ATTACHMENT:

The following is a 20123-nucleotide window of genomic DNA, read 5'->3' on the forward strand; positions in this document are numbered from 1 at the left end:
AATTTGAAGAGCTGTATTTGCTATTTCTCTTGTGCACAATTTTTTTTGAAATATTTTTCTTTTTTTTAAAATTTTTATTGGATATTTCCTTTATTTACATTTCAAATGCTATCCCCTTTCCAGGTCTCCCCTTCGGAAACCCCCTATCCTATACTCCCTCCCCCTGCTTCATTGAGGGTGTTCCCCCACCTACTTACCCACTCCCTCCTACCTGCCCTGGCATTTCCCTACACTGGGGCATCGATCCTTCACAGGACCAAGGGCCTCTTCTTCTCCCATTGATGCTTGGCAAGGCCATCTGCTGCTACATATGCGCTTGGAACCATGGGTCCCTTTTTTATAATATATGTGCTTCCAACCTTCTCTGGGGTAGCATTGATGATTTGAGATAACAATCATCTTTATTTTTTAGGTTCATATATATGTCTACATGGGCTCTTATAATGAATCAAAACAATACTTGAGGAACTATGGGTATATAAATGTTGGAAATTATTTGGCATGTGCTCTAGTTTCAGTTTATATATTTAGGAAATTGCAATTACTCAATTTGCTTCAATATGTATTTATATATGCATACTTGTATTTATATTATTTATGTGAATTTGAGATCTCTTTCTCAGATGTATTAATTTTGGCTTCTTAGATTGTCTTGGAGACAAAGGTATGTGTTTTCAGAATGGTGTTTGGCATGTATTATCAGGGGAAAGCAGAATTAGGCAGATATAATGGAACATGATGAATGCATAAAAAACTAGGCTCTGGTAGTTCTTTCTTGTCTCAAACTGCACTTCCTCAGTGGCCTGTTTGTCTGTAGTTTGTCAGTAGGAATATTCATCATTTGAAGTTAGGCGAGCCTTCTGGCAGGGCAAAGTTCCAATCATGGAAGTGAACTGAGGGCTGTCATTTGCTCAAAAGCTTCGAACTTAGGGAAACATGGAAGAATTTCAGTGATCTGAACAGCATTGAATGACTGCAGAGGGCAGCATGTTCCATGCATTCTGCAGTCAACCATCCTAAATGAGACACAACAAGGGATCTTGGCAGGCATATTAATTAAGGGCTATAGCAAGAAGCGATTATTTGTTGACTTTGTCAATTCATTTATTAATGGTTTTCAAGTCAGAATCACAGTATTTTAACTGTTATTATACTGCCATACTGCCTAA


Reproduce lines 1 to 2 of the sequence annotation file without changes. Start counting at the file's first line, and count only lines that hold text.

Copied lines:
The following is a 20123-nucleotide window of genomic DNA, read 5'->3' on the forward strand; positions in this document are numbered from 1 at the left end:
AATTTGAAGAGCTGTATTTGCTATTTCTCTTGTGCACAATTTTTTTTGAAATATTTTTCTTTTTTTTAAAATTTTTATTGGATATTTCCTTTATTTACATTTCAAATGCTATCCCCTTTCCAGGTCTCCCCTTCGGAAACCCCCTATCCTATACTCCCTCCCCCTGCTTCATTGAGGGTGTTCCCCCACCTACTTACCCACTCCCTCCTACCTGCCCTGGCATTTCCCTACACTGGGGCATCGATCCTTCACAGGACCAAGGGCCTCTTCTTCTCCCATTGATGCTTGGCAAGGCCATCTGCTGCTACATATGCGCTTGGAACCATGGGTCCCTTTTTTATAATATATGTGCTTCCAACCTTCTCTGGGGTAGCATTGATGATTTGAGATAACAATCATCTTTATTTTTTAGGTTCATATATATGTCTACATGGGCTCTTATAATGAATCAAAACAATACTTGAGGAACTATGGGTATATAAATGTTGGAAATTATTTGGCATGTGCTCTAGTTTCAGTTTATATATTTAGGAAATTGCAATTACTCAATTTGCTTCAATATGTATTTATATATGCATACTTGTATTTATATTATTTATGTGAATTTGAGATCTCTTTCTCAGATGTATTAATTTTGGCTTCTTAGATTGTCTTGGAGACAAAGGTATGTGTTTTCAGAATGGTGTTTGGCATGTATTATCAGGGGAAAGCAGAATTAGGCAGATATAATGGAACATGATGAATGCATAAAAAACTAGGCTCTGGTAGTTCTTTCTTGTCTCAAACTGCACTTCCTCAGTGGCCTGTTTGTCTGTAGTTTGTCAGTAGGAATATTCATCATTTGAAGTTAGGCGAGCCTTCTGGCAGGGCAAAGTTCCAATCATGGAAGTGAACTGAGGGCTGTCATTTGCTCAAAAGCTTCGAACTTAGGGAAACATGGAAGAATTTCAGTGATCTGAACAGCATTGAATGACTGCAGAGGGCAGCATGTTCCATGCATTCTGCAGTCAACCATCCTAAATGAGACACAACAAGGGATCTTGGCAGGCATATTAATTAAGGGCTATAGCAAGAAGCGATTATTTGTTGACTTTGTCAATTCATTTATTAATGGTTTTCAAGTCAGAATCACAGTATTTTAACTGTTATTATACTGCCATACTGCCTAA